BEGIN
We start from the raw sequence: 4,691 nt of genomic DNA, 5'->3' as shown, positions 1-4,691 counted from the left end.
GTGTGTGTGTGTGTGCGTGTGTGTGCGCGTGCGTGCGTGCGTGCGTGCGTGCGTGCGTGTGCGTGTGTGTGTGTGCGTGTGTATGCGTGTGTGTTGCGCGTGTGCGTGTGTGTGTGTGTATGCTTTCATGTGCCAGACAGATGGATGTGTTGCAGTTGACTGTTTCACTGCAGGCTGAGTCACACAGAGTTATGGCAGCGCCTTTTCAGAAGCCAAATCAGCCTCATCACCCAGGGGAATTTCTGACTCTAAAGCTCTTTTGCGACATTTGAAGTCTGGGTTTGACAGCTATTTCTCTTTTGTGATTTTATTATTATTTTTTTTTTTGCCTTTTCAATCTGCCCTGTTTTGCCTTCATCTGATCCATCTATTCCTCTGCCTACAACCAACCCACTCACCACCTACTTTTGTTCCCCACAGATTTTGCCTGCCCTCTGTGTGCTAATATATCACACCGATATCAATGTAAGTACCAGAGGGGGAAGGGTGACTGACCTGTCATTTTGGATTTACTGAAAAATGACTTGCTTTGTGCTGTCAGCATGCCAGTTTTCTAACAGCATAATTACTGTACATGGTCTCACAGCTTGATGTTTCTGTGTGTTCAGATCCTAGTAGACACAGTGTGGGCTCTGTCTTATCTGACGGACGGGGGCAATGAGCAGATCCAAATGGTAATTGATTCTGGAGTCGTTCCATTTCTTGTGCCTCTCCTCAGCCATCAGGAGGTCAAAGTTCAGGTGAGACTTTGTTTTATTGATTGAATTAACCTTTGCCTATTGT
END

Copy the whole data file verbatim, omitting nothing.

We start from the raw sequence: 4,691 nt of genomic DNA, 5'->3' as shown, positions 1-4,691 counted from the left end.
GTGTGTGTGTGTGTGCGTGTGTGTGCGCGTGCGTGCGTGCGTGCGTGCGTGCGTGCGTGTGCGTGTGTGTGTGTGCGTGTGTATGCGTGTGTGTTGCGCGTGTGCGTGTGTGTGTGTGTATGCTTTCATGTGCCAGACAGATGGATGTGTTGCAGTTGACTGTTTCACTGCAGGCTGAGTCACACAGAGTTATGGCAGCGCCTTTTCAGAAGCCAAATCAGCCTCATCACCCAGGGGAATTTCTGACTCTAAAGCTCTTTTGCGACATTTGAAGTCTGGGTTTGACAGCTATTTCTCTTTTGTGATTTTATTATTATTTTTTTTTTTGCCTTTTCAATCTGCCCTGTTTTGCCTTCATCTGATCCATCTATTCCTCTGCCTACAACCAACCCACTCACCACCTACTTTTGTTCCCCACAGATTTTGCCTGCCCTCTGTGTGCTAATATATCACACCGATATCAATGTAAGTACCAGAGGGGGAAGGGTGACTGACCTGTCATTTTGGATTTACTGAAAAATGACTTGCTTTGTGCTGTCAGCATGCCAGTTTTCTAACAGCATAATTACTGTACATGGTCTCACAGCTTGATGTTTCTGTGTGTTCAGATCCTAGTAGACACAGTGTGGGCTCTGTCTTATCTGACGGACGGGGGCAATGAGCAGATCCAAATGGTAATTGATTCTGGAGTCGTTCCATTTCTTGTGCCTCTCCTCAGCCATCAGGAGGTCAAAGTTCAGGTGAGACTTTGTTTTATTGATTGAATTAACCTTTGCCTATTGT